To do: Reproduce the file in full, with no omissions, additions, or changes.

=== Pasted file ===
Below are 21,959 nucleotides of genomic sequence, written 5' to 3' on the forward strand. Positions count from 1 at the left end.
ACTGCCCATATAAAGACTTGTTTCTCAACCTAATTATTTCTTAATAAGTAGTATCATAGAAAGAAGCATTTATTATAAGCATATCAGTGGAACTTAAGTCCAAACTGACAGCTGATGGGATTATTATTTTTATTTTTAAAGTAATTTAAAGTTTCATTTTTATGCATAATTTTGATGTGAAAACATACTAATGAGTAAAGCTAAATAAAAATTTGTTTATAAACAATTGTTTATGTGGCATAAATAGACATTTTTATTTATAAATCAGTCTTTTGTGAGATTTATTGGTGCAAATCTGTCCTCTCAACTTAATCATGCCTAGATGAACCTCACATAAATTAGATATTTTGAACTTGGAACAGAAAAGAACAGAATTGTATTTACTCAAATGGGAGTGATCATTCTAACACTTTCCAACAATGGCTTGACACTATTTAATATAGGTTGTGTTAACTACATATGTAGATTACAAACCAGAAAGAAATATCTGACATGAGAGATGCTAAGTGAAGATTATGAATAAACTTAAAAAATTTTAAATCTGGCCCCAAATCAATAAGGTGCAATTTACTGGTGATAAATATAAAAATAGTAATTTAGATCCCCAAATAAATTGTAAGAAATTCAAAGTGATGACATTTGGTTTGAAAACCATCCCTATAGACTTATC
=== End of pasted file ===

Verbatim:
Below are 21,959 nucleotides of genomic sequence, written 5' to 3' on the forward strand. Positions count from 1 at the left end.
ACTGCCCATATAAAGACTTGTTTCTCAACCTAATTATTTCTTAATAAGTAGTATCATAGAAAGAAGCATTTATTATAAGCATATCAGTGGAACTTAAGTCCAAACTGACAGCTGATGGGATTATTATTTTTATTTTTAAAGTAATTTAAAGTTTCATTTTTATGCATAATTTTGATGTGAAAACATACTAATGAGTAAAGCTAAATAAAAATTTGTTTATAAACAATTGTTTATGTGGCATAAATAGACATTTTTATTTATAAATCAGTCTTTTGTGAGATTTATTGGTGCAAATCTGTCCTCTCAACTTAATCATGCCTAGATGAACCTCACATAAATTAGATATTTTGAACTTGGAACAGAAAAGAACAGAATTGTATTTACTCAAATGGGAGTGATCATTCTAACACTTTCCAACAATGGCTTGACACTATTTAATATAGGTTGTGTTAACTACATATGTAGATTACAAACCAGAAAGAAATATCTGACATGAGAGATGCTAAGTGAAGATTATGAATAAACTTAAAAAATTTTAAATCTGGCCCCAAATCAATAAGGTGCAATTTACTGGTGATAAATATAAAAATAGTAATTTAGATCCCCAAATAAATTGTAAGAAATTCAAAGTGATGACATTTGGTTTGAAAACCATCCCTATAGACTTATC